On the roads of Mbare I hear music everywhere, mostly reggae, but also Hip Hop and traditional music, and the people sit in groups in their gardens in the shadow of Mango trees and gossip. The people here seem to value a beautiful, clean and well preserved surrounding. I don’t see real signs of poverty, but I’m sure the first impression is misleading. HIV and bad food and water supply are not dancing in the street.

While we stroll along, I speak of Siman’gliso’s garden. I ask him if he spends a lot time in it since it looks intensively and passionately taken care of. His eyes start beaming and he tells me proudly that the garden is his one and all. He wants to buy a piece of land eventually and become a farmer. I wonder what the prices for land are like over here and how he is going to afford it, but I don’t ask him now. I’ve just met him a few hours ago.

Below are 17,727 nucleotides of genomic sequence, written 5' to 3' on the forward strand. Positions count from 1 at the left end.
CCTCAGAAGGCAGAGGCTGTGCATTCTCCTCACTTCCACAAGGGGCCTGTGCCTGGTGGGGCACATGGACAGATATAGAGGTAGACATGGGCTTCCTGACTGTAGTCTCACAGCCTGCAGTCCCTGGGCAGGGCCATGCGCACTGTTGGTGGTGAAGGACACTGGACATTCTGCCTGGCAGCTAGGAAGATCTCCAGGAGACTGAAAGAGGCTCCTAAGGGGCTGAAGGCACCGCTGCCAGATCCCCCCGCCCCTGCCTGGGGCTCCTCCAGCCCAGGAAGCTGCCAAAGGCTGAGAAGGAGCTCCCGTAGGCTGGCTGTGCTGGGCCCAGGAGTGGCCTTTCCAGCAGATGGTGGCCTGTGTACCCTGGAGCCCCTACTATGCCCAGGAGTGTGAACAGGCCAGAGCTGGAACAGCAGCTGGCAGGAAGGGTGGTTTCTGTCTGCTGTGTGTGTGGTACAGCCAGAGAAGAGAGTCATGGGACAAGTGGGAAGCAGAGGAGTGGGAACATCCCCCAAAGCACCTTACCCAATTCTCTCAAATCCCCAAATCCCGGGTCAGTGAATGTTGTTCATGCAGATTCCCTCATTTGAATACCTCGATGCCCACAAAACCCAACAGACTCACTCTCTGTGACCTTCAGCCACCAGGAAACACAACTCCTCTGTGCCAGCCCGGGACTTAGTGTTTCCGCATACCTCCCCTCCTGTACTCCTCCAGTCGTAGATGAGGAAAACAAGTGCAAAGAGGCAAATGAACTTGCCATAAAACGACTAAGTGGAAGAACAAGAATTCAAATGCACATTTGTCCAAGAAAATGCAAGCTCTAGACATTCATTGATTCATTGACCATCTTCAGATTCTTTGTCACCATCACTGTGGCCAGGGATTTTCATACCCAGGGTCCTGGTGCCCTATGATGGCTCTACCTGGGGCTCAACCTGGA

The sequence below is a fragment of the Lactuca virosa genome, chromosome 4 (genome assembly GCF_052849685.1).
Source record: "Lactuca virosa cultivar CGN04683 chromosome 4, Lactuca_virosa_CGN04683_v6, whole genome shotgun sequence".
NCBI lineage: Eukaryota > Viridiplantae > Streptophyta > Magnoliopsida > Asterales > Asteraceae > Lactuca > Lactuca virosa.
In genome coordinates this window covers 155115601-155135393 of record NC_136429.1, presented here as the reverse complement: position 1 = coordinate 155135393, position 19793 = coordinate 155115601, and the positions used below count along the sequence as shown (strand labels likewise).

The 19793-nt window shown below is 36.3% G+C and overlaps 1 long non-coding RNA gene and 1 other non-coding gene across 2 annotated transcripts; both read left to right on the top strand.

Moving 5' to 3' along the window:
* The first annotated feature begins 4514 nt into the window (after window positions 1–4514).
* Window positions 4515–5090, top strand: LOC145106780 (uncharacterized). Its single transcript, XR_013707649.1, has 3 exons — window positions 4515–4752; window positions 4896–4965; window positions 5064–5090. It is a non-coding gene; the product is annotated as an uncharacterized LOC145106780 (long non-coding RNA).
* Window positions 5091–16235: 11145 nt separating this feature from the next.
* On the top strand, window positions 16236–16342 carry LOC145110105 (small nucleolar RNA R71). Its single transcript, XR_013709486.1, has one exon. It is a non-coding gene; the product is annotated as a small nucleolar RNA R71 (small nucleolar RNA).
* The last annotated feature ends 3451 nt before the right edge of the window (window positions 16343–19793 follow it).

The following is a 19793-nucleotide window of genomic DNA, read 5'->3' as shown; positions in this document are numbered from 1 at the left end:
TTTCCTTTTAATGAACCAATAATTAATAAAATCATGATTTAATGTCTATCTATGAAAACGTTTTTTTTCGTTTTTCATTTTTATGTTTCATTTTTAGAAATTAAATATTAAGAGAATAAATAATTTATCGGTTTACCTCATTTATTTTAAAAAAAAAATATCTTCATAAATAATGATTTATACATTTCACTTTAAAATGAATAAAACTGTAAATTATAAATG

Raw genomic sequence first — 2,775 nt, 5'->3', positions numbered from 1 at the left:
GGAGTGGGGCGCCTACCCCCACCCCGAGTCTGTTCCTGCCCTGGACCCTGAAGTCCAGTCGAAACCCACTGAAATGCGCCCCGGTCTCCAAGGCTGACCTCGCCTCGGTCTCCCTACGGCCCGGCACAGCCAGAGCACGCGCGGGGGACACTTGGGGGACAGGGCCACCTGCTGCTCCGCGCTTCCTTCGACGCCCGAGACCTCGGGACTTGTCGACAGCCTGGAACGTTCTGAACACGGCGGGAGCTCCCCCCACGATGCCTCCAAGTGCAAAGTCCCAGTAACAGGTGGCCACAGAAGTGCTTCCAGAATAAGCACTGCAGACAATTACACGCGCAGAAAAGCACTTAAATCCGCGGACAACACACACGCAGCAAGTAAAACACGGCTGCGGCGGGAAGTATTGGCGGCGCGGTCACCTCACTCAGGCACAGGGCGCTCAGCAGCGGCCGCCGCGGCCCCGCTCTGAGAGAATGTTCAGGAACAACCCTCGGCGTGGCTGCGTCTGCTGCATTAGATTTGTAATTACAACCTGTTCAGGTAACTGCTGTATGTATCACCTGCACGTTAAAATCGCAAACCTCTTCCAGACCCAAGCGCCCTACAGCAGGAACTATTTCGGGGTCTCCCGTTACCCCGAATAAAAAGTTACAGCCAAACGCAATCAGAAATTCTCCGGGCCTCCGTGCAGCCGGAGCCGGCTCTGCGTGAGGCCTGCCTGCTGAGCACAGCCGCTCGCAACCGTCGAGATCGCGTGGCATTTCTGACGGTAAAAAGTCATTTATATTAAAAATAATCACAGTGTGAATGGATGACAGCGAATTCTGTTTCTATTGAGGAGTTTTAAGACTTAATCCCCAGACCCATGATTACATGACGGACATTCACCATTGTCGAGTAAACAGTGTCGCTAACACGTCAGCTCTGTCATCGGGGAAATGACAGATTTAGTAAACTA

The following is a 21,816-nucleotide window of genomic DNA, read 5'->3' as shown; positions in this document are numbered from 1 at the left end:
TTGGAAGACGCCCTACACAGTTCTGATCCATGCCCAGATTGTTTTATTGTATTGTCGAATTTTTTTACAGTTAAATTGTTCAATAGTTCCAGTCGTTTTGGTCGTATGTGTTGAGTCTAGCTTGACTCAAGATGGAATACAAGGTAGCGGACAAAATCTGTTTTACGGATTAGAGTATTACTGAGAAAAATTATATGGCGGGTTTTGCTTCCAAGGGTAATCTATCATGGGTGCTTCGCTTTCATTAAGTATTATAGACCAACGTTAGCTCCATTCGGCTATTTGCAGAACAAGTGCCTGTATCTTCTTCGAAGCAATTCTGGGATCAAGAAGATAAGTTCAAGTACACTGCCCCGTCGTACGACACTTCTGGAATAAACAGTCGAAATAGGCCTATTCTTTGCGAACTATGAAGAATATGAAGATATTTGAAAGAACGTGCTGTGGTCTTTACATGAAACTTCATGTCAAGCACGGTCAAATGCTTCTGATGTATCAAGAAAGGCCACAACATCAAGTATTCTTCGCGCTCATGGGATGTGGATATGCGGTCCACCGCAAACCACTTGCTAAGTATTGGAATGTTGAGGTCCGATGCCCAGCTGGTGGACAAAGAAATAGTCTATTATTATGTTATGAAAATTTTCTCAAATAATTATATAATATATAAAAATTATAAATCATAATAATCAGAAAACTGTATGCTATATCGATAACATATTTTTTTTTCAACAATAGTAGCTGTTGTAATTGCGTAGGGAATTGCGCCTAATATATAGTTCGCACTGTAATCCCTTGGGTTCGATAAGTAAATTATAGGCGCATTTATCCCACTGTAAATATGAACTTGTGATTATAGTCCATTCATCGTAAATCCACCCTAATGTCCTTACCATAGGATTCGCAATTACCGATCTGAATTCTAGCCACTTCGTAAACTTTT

We reach the shopping area of Mbare, a concrete courtyard with a market in the middle and some shops around it. Tendai and Siman’gliso take me to a butcher shop that his run by their relatives and introduce me to their uncle and cousin. We shake hands quickly, and then they focus their attention back to their customers. The coolers for the meat are almost empty, with just a few pieces wrapped in plastic at their bottom, and the display cabinet doesn’t show much more, either. However it’s late afternoon and the major amount most probably sold already.